In that case the two parents were both convicted and sentenced for child endangerment and involuntary manslaughter. The father was sentenced to jail and the mother is on probation. It happened in the county I live in.

The pet albino python got out of the fish tank they had it in with only a blanket covering the top. Authorities believe that it wrapped around the child (about 2 yrs. old I believe) to keep warm but maybe for food too. The little girl was bitten and strangled.

http://www.wftv.com/news/news/burmese-python-kills-young-girl-in-sumter-county/nFC4z/

Ms_Dragon
January 14, 2013, 02:58 AM
I'm a reptile lover but I'll destroy any introduced reptile I see if I'm out in the scrub.

I won't kill any of our native reptiles and even our most venomous will flee if they aren't crowded.

Here in Australia we aren't allowed to own ANY exotic reptiles AT ALL.
Not Corns, Ball Pythons or Boa's and there are massive fines attached to being caught with exotic reptiles in your possession.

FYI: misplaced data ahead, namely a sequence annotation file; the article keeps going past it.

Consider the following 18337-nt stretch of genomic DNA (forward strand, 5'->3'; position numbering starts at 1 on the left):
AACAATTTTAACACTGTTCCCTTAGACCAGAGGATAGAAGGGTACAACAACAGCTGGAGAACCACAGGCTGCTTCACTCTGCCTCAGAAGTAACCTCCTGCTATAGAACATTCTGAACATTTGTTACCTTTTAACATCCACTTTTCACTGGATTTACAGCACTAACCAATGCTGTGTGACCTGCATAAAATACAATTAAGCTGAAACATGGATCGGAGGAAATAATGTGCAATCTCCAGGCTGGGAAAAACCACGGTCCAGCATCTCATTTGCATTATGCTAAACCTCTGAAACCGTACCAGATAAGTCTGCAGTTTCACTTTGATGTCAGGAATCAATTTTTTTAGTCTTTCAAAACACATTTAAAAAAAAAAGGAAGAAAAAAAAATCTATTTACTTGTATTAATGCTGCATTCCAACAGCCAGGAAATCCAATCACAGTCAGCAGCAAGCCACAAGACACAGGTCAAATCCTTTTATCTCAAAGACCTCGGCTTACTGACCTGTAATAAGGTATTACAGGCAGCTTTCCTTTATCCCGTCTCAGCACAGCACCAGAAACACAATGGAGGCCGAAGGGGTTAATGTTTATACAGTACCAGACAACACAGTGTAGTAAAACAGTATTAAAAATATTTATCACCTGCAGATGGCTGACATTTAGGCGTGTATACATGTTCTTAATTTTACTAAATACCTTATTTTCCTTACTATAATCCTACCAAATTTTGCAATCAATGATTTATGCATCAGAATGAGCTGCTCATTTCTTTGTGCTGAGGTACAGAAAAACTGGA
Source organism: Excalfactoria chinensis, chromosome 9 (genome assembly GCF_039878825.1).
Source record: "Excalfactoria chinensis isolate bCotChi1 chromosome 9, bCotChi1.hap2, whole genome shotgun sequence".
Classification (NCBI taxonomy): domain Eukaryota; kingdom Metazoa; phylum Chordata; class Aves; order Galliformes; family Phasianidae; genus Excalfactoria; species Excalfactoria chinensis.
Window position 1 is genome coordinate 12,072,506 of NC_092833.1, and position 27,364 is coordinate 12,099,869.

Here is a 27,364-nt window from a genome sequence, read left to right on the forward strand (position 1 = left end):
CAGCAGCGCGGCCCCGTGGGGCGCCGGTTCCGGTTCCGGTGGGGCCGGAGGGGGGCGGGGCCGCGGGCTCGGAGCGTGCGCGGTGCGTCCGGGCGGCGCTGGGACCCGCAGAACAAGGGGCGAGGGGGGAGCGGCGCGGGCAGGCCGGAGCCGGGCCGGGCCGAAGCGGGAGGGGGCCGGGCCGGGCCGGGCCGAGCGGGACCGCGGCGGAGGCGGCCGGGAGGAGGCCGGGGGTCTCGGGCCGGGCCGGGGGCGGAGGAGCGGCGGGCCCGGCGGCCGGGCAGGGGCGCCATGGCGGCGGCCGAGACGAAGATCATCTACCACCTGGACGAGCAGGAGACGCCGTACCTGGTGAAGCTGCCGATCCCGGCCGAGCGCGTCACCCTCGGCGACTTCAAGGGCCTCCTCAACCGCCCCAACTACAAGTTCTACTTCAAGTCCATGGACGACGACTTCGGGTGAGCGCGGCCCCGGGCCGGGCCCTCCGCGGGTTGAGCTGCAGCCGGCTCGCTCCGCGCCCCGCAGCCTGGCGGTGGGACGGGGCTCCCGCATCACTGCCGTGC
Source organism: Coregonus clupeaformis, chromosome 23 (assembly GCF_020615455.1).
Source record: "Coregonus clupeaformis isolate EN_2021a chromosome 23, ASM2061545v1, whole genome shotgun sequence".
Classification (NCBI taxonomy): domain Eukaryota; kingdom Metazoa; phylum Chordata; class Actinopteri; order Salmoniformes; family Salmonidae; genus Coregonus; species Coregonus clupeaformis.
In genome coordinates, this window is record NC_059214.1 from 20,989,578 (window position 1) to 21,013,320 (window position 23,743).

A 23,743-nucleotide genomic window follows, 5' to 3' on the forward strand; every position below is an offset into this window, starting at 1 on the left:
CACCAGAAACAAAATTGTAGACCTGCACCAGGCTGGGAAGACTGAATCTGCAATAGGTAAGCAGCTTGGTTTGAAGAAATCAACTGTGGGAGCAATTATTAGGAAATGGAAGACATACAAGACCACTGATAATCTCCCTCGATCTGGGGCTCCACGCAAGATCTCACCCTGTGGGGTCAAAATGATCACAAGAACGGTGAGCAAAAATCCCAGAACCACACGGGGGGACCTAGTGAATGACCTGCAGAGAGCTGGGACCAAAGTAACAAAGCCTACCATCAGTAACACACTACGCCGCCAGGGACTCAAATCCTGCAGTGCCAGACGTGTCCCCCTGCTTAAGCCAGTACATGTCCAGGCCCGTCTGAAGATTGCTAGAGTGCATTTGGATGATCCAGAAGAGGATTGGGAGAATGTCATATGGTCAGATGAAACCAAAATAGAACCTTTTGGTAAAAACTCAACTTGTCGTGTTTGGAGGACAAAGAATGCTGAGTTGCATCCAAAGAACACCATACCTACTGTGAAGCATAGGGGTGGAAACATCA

The best time to find those sorts of pythons is when the females come into estrous because males will be attracted to the female and they form a vast ball as the males try to dislodge the successful male for a chance to breed.
There can be up to 10 or more males wrapped around a single female in breeding mass.

Sav .250
January 14, 2013, 08:18 AM
The present cool weather will keep the snakes in-doors while the "hunters" get some much needed exercise out-doors.

JohnBT
January 14, 2013, 09:40 AM
I watched about 2 minutes of a tv show on the month-long Python hunt with a $5k prize. They were interviewing the expert, the first guy licensed, etc., etc.

He estimated that these 800 hunters won't get a total of 25 pythons in a month.

John

krupparms
January 19, 2013, 02:26 AM